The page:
“Well, philosophy comes into this a bit. First, we try to have all the facilities possible in the factory. OK, maybe I didn’t have the number one architect in the world to design it – I had the number 6515 architect, but it’s fine. For me a wind tunnel is a tube with some air going through it! My motorhome is the same one I’ve had for years, but what’s wrong with it? Nothing.
“It’s not only that, though. For example, I’ve never taken four cars to Monaco, although some people say it’s vital…
“It’s a matter of controlling your costs, with respect to performance, of being realistic. For me, what’s important is the overall budget, and the people in the company are intelligent enough to understand what is really fundamental for performance, and what is not.
“Always it seemed to me stupid that endless millions were being spent on trying to find a new technology, to get an advantage – and then everyone else has to spend the money, and after three months we’re all the same again! And none of it ever improved the product. If you buy one toy a year, the child is very happy. If you buy 20 a month, he doesn’t bother opening the boxes any more…
“We lost the base, I think – and for me the base is the spectator, the TV audience, wanting a more unpredictable race and more close involvement. A lot of my colleagues are ‘technical’ people, but I think we’re too technical – that’s not what interests most people. For me there was a very simple example: when we took Fernando Alonso at Renault, the TV audience in Spain was nothing – zero. After a few months it was nine million, OK? Now I don’t think it was nine million engineers watching the race…”
Perhaps because of Briatore’s avowed disinterest in technology, some have perhaps not taken him as seriously as they might have done. Even now, Jackie Stewart believes, Flavio’s skills are underestimated: “He runs a tight ship – I think he’s a superb manager”.
No compliment could please him more. Above all things, Briatore is a manager. “It’s the people who make a company,” he is fond of saying. “Not a company which makes the people.”
Carlos Ghosn, the president of Renault, is the man to whom Flavio directly reports. “For me,” he said, “it’s a privilege to work with one of the best managers in the world. The way he takes decisions is simple and quick, and he’s a brilliant strategist. A good manager is a simple person. Carlos is clear and straightforward.”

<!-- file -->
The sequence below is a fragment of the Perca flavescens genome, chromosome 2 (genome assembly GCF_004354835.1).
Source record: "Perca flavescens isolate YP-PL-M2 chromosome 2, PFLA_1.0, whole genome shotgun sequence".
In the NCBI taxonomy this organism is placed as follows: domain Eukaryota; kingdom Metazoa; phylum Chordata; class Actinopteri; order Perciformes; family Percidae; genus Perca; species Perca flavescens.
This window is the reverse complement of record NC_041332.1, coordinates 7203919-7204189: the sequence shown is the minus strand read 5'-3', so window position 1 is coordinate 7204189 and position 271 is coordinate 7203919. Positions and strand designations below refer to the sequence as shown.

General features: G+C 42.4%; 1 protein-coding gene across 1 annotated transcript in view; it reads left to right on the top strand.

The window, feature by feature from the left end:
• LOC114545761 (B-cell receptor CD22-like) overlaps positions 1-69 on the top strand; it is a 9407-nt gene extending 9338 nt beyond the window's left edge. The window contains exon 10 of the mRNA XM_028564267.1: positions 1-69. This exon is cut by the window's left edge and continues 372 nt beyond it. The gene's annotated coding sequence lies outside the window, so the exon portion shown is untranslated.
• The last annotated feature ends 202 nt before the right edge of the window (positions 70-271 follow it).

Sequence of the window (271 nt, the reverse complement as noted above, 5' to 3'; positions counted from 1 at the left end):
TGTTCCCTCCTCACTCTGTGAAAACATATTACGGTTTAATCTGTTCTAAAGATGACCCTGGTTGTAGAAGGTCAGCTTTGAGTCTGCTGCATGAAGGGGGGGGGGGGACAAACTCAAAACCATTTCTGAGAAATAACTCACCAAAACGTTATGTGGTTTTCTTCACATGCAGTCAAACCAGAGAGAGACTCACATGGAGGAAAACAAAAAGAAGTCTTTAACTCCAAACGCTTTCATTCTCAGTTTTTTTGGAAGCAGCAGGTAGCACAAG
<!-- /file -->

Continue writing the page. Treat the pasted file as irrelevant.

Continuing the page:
And his own management qualities? Briatore shrugged. “First of all, we are never formal here, and I’m a great believer in that – it makes things much easier. I hate three- and four-hour meetings that don’t achieve anything – some people are addicted to meetings. For me three minutes is much better. What I need is to understand a situation fully – and then I make a decision.
“I like to keep things as simple as possible, to be in control, to know what’s going on, all the time. The important thing is to get the right people in senior positions in the company, and then keep them, by making them feel they’re trusted and supported. Some teams have always paid much more than Renault, but there are other things in life that make people happy, too. I think there is almost a family atmosphere here.
“Our team has great people working for it – although maybe not the most famous in the paddock. I never take any established ‘big names’, because I’d go crazy at the extravagant salaries…”
No question, then, of Flav’s ever trying to recruit an Adrian Newey?
“No! For what? I’d prefer to buy a boat! From day one in this business, I tried to keep my costs under control. I always feel proud when we achieve something with more efficiency than some others.”
In the course of two decades in Formula 1, in how many seasons, I wondered, had Briatore been over-budget?
“Never. Not once. For me the number is the number, and people have to accept that. F1 is very demanding: I have to trust people like Bob [Bell] and Pat [Symonds], and they have to trust me. I don’t say that working with me is easy, but I do believe I’m always fair.”
Why did he think himself not an easy man to work with?